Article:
Conventional wisdom typically considers video games and physical exercise as entirely separate activities. It’s safe to say that such assumptions have caused strife between countless parents and teenagers, spouses, and other family members since video games became features of the average household. In fact, past studies have identified a possible link between the excessive sedentary screen time involved in traditional video gaming and poor physical health.
However, technology that incorporates the physical movements of a player can provide exercise and stress relief without sacrificing the entertainment of digital gaming. The popularity of active video games, also known as “exergames,” may have convinced many that gaming while moving is at least better than gaming at a desk or on the couch.
Now, recent research has determined that exergaming may enhance the management of Type 1 diabetes. Published in Games for Health Journal, the study shows that playing active video games provides the same physical benefits as running on a treadmill.
In a joint effort between the Universidade Federal do Vale do São Francisco, Brazil, and the University of Bath in the U.K., researchers conducted a randomized trial exploring the physiological effects of exergaming. During the three-week study, participants who use insulin to control Type 1 diabetes either played active video games or ran on a treadmill for 30 minutes twice a week.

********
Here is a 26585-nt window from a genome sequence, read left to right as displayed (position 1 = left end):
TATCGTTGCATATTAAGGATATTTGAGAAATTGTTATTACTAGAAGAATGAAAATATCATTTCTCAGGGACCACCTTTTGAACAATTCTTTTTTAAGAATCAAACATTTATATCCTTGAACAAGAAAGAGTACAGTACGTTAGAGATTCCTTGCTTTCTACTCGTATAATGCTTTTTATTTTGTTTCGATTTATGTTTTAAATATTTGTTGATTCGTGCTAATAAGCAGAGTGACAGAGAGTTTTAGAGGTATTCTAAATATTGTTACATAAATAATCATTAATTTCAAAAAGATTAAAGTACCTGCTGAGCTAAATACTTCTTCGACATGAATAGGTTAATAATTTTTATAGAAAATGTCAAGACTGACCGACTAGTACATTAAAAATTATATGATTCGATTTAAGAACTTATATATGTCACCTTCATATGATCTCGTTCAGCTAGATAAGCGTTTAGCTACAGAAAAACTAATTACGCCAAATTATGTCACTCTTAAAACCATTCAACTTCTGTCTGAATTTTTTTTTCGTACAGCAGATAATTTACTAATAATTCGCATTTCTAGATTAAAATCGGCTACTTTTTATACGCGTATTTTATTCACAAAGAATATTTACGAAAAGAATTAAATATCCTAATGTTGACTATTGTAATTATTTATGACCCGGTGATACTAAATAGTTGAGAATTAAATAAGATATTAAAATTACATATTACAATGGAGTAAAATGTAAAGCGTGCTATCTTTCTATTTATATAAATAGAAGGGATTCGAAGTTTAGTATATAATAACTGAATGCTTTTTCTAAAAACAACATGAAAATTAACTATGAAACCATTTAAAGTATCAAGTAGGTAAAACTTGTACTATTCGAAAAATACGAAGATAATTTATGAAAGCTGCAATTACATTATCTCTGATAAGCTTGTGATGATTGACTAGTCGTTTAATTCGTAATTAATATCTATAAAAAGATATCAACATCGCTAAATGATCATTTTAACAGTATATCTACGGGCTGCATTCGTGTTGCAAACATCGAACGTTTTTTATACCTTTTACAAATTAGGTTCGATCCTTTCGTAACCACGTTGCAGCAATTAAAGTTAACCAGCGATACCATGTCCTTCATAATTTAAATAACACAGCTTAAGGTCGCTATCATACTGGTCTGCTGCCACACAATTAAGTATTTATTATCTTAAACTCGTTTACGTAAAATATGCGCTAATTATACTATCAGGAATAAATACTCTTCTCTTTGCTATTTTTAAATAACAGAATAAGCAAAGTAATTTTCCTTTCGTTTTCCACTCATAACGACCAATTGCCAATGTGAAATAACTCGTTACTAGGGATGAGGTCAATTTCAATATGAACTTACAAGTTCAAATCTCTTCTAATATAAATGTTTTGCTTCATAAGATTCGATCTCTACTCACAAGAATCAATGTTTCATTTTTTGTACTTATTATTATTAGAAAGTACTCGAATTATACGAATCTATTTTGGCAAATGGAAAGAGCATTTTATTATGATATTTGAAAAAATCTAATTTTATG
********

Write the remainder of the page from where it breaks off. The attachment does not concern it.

The research team measured heart rate, blood pressure, blood vessel function, and oxygen consumption immediately after the exercise and 24 hours post-session. Blood glucose was measured before, immediately following, and half an hour after the session. The participants also ranked their enjoyment levels after both running and gaming.
The results demonstrate that 30 minutes playing active games on a Microsoft Xbox 360 produced similar physiological effects to 30 minutes of treadmill running at moderate intensity. Both activities decreased blood glucose to safe levels after both activities.
Arguably the most important finding of the trial is that participants found exergaming much more fun than traditional exercise. While somewhat unsurprising, this result validates exergaming as a method to improve exercise motivation and consistency.
Savvy teens who cite the study may improve their chance of convincing their parents to buy a Nintendo Switch. But the impact of active gaming on cardiovascular health and blood glucose could push exergames beyond fun exercise into legitimate treatment for many chronic health conditions. Those factors would, of course, benefit healthy individuals as well.
Staying active can significantly improve adverse physiological conditions associated with diabetes. Providers may soon recommend playing exergames at home or in a clinical setting as part of an effective management plan for Type 1 diabetes. The researchers are planning their next active video game trial, which will investigate the effects of VR balance games on foot problems caused by diabetes.